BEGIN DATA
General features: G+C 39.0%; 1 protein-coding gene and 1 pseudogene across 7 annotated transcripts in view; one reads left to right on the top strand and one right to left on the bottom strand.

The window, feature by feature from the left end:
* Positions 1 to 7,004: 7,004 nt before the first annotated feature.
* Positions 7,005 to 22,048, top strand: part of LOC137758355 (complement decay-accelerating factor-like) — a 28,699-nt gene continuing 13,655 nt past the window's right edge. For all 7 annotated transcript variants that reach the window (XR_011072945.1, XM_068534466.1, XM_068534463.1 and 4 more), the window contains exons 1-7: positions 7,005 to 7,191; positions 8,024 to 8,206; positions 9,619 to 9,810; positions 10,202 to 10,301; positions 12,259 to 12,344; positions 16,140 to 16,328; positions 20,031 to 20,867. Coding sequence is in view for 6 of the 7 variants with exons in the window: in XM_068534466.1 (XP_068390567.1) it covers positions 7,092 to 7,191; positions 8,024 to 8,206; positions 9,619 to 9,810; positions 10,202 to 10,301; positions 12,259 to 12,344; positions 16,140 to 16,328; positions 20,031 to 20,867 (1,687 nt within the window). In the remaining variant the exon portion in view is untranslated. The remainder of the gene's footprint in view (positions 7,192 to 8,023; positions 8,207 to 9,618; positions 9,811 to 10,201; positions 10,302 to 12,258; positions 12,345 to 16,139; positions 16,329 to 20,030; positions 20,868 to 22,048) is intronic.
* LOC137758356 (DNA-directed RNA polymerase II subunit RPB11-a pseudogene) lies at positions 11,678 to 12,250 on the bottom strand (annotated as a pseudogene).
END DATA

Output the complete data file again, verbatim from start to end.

General features: G+C 39.0%; 1 protein-coding gene and 1 pseudogene across 7 annotated transcripts in view; one reads left to right on the top strand and one right to left on the bottom strand.

The window, feature by feature from the left end:
* Positions 1 to 7,004: 7,004 nt before the first annotated feature.
* Positions 7,005 to 22,048, top strand: part of LOC137758355 (complement decay-accelerating factor-like) — a 28,699-nt gene continuing 13,655 nt past the window's right edge. For all 7 annotated transcript variants that reach the window (XR_011072945.1, XM_068534466.1, XM_068534463.1 and 4 more), the window contains exons 1-7: positions 7,005 to 7,191; positions 8,024 to 8,206; positions 9,619 to 9,810; positions 10,202 to 10,301; positions 12,259 to 12,344; positions 16,140 to 16,328; positions 20,031 to 20,867. Coding sequence is in view for 6 of the 7 variants with exons in the window: in XM_068534466.1 (XP_068390567.1) it covers positions 7,092 to 7,191; positions 8,024 to 8,206; positions 9,619 to 9,810; positions 10,202 to 10,301; positions 12,259 to 12,344; positions 16,140 to 16,328; positions 20,031 to 20,867 (1,687 nt within the window). In the remaining variant the exon portion in view is untranslated. The remainder of the gene's footprint in view (positions 7,192 to 8,023; positions 8,207 to 9,618; positions 9,811 to 10,201; positions 10,302 to 12,258; positions 12,345 to 16,139; positions 16,329 to 20,030; positions 20,868 to 22,048) is intronic.
* LOC137758356 (DNA-directed RNA polymerase II subunit RPB11-a pseudogene) lies at positions 11,678 to 12,250 on the bottom strand (annotated as a pseudogene).